Judgmental monkey judges

On the docket: Oregon primaries, Manchin shenanigans, mining reform

PRESENTED BY CRANKY CAPUCHINS

Meet Judgmental Monkey.

Judgmental Monkey Judges:

Oregon - Local Democrats are up in arms because President Joe Biden and the DCCC are backing the execrable Rep. Kurt Schrader in the Democratic primary race against climate hawk Jamie McLeod-Skinner in the redrawn Fifth District. This is Biden’s only endorsement this cycle, for reasons that elude. The Sierra Club and PCCC have joined local Democratic committees in endorsing Jamie.

In the open Sixth District, tax-evading crypto-bro billionaire Sam Bankman-Fried is bankrolling the candidacy of the openly anti-tree, non-voting Carrick Flynn against progressive climate hawk Andrea Salinas, having spent over $7 million already. Bankman-Fried recently publicly admitted his wealth comes from running Ponzi schemes.

Judgmental Monkey rules against Biden and Bankman-Fried: She cracks their nuts.

Humanity v. Manchin: Yesterday, I asked whether the inside-the-Beltway climate groups are so desperate for a legislative climate “win” that they would agree to Joe Manchin’s increasingly monstrous fossil-fuel demands. Manchin has moved the goalposts again to push for an energy package that will get ten Republican votesguaranteed to be wildly disastrous. In 2015, Democrats under Obama made an “all-of-the-above” deal to extend renewable tax credits in exchange for lifting the oil export ban. Guess what happened next:

“Few analysts expect the repeal of the export ban to matter much”

So the only reasonable course of action now is to stop chasing phantoms, denounce the coal baron polluting the Democratic caucus, and fight for more climate champions. Politico’s Josh Siegel and Zack Colman have gotten several of the climate-lobbyist representatives on record with their desperation for a deal:

Christy Goldfuss, senior vice president for energy and environment policy with the Center for American Progress:

“We have no doubt this is the last chance to get reconciliation done. We are talking years if not another decade before we get another opportunity.”

Melinda Pierce, legislative director of the Sierra Club:

“There may be a price to be paid on the [oil and gas] supply side, and it might hurt.”

Tiernan Sittenfeld, senior vice president of government affairs with the League of Conservation Voters:

“We are part of a broad and diverse coalition that is pushing for as much progress as possible. It appears that what’s possible is a narrower package. I don’t think of it as we’re abandoning other priorities. We are trying to maximize progress and meet the moment on climate. This is it, this is our shot. We’ve got to get it done.”

David Kieve, president of Environmental Defense Fund Action:

“I don’t think we are driving the direction as the climate community. Sen. Manchin has been pretty clear about where his bright lines are. A few parts of the president’s agenda won’t be included in that. But all of us are at a point of ‘where does the rubber meet the road?’ The alternative would be to get nothing.”

Evergreen Action Executive Director Jamal Raad:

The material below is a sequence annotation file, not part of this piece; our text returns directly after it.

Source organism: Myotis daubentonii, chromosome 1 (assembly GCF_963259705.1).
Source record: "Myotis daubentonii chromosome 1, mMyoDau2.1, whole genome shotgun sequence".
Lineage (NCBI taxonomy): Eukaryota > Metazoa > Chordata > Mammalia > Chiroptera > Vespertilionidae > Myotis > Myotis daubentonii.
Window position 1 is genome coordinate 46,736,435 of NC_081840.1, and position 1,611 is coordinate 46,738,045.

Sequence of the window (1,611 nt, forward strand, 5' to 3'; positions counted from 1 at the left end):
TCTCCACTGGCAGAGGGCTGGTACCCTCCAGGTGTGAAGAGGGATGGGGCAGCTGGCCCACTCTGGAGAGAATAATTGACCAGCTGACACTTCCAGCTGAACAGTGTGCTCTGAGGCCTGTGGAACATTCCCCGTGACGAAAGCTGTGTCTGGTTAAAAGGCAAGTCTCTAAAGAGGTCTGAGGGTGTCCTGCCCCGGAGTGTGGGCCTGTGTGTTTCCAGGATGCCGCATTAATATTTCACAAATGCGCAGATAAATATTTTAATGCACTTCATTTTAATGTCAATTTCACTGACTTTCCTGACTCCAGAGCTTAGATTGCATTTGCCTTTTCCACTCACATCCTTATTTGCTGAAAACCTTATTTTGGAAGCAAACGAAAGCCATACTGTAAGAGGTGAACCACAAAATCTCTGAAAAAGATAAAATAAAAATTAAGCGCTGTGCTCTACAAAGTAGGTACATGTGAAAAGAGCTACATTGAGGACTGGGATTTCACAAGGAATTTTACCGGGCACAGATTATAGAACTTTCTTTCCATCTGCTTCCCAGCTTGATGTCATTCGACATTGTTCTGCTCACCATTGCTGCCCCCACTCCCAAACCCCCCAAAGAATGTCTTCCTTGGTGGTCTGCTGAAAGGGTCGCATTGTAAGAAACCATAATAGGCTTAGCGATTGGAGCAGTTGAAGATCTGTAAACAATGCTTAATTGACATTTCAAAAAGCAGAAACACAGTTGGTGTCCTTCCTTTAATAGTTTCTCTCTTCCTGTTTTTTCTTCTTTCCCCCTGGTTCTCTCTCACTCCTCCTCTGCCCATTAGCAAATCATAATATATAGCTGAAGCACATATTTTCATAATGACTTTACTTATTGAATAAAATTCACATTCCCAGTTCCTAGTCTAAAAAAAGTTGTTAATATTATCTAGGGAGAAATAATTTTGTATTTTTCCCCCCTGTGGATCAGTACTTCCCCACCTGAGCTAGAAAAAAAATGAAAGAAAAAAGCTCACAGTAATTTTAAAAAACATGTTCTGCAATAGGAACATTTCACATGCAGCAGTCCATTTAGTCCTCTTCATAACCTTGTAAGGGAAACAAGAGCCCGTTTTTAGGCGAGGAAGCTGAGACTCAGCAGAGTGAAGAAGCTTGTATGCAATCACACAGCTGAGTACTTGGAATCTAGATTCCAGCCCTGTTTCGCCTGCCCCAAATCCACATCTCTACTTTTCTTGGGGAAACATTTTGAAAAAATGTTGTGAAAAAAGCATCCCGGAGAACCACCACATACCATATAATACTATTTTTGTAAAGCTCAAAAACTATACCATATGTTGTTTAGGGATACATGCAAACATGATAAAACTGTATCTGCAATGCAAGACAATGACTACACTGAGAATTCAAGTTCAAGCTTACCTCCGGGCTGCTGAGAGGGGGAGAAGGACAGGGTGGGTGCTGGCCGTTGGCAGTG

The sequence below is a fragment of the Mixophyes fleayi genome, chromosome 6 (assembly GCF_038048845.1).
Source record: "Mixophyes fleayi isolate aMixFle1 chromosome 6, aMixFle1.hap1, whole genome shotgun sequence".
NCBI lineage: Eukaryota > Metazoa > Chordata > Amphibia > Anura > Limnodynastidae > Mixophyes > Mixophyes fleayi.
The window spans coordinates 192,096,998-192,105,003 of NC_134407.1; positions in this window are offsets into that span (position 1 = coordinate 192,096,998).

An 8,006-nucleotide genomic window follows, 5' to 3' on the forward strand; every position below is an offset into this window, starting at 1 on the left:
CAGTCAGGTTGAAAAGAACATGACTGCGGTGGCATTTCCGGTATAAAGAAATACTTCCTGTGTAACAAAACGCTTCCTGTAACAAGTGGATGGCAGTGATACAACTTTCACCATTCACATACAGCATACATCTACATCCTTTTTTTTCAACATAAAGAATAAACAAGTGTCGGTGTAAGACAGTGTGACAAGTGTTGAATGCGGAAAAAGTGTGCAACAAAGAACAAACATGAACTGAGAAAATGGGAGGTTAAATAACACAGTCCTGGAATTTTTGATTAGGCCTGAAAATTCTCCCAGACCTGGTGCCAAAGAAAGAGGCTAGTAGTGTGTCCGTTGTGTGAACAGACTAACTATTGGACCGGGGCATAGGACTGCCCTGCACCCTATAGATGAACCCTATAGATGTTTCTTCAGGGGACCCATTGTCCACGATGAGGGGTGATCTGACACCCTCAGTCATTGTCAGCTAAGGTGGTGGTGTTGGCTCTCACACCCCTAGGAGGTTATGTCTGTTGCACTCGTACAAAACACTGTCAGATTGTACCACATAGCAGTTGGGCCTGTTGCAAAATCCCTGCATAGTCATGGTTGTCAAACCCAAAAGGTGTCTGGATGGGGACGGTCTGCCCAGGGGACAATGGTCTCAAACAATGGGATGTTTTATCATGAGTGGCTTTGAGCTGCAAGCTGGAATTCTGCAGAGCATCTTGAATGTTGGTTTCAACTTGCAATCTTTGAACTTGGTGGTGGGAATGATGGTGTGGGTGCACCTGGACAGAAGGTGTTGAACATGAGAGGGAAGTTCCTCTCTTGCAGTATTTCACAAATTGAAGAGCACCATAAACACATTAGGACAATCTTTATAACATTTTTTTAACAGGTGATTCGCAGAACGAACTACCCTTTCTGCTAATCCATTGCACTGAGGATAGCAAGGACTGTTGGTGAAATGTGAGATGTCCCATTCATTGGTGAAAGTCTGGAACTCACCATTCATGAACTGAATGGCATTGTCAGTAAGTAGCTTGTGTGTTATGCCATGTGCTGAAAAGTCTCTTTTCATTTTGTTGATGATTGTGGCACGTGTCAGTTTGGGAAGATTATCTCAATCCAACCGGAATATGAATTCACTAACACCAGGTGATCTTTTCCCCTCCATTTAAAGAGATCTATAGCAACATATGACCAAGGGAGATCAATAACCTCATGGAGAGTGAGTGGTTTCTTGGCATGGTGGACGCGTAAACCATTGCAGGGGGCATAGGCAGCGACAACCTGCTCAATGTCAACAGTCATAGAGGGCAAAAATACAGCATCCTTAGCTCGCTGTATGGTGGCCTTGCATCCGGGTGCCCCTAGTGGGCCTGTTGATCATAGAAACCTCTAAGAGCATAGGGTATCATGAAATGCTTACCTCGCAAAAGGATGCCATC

“The next step is prioritization — and demanding prioritization — knowing of the urgency of the timescales that we’re looking at. There’s going to be hard choices.”

Judgmental monkey judges: Don’t eat Joe Manchin’s fecal sandwich! That is stupid and bad! Eat fruits and nuts and disperse them to germinate in the forests.

Mining Reform: Judgmental Monkey is pleased by the introduction of the Clean Energy Minerals Reform Act by Rep. Raúl Grijalva (D-Ariz.) and Sen. Martin Heinrich (D-N.M.), a much-needed overhaul of the still-extant Mining Act of 1872 to protect the public interest as the need for minerals for renewable technology grows. This widely backed legislation would establish the Hardrock Minerals Reclamation Fund, establish a 12.5% royalty on new mining operations, require meaningful consultation with tribes, and give federal land managers clear authority to protect areas like the Grand Canyon from future mining.

Judgmental monkey judges: Grijalva and Heinrich demonstrate skill in using tools properly. She deems them honorary capuchins.

Today on the Hill: Dr. Geri Richmond, head of the Department of Energy’s Office of Science, goes before the House Science Committee to discuss the department’s science and energy research infrastructure needs. Rep. Eleanor Holmes Norton’s (D-D.C.) highways and transit subcommittee is holding a hearing on surface transportation construction, and Rep. Teresa Leger Fernández (D-N.M.) chairs a tribal legislation hearing. Forest Service chief Randy Moore, and U.S. Army Corps of Engineers Lt. General Scott Spellman will be defending their budgets, and there will be hearings on the Coast Guard budget and the gargantuan Department of Defense budget.

Increasingly ubiquitous microplastics—in particular plastic microfibers from washing-machine lint—are capable of ferrying land-based pathogens, a new study finds, making them a likely vector for diseases spreading throughout the oceanic food chain. Leave the seas to the squid!

Russia is cutting off gas supplies to Poland and Bulgaria. With “conditions unlike anything we have seen before,” the Metropolitan Water District of Southern California has declared a drought emergency and is restricting water usage across Los Angeles, Ventura and San Bernardino counties. Toxic hammerhead worms have invaded Maine. California legislators have passed legislation to compel action on the deadly air of the San Joaquin Valley.

JERBS: Energy Innovation is hiring a policy research and modeling manager (no salary listed).

Hearings on the Hill:

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P.S. If you’d like a print of the Ash Ponders’ judgmental monkeys (Panamanian white-faced capuchins in Barro Colorado), use the coupon code “workshop” for 25% off.

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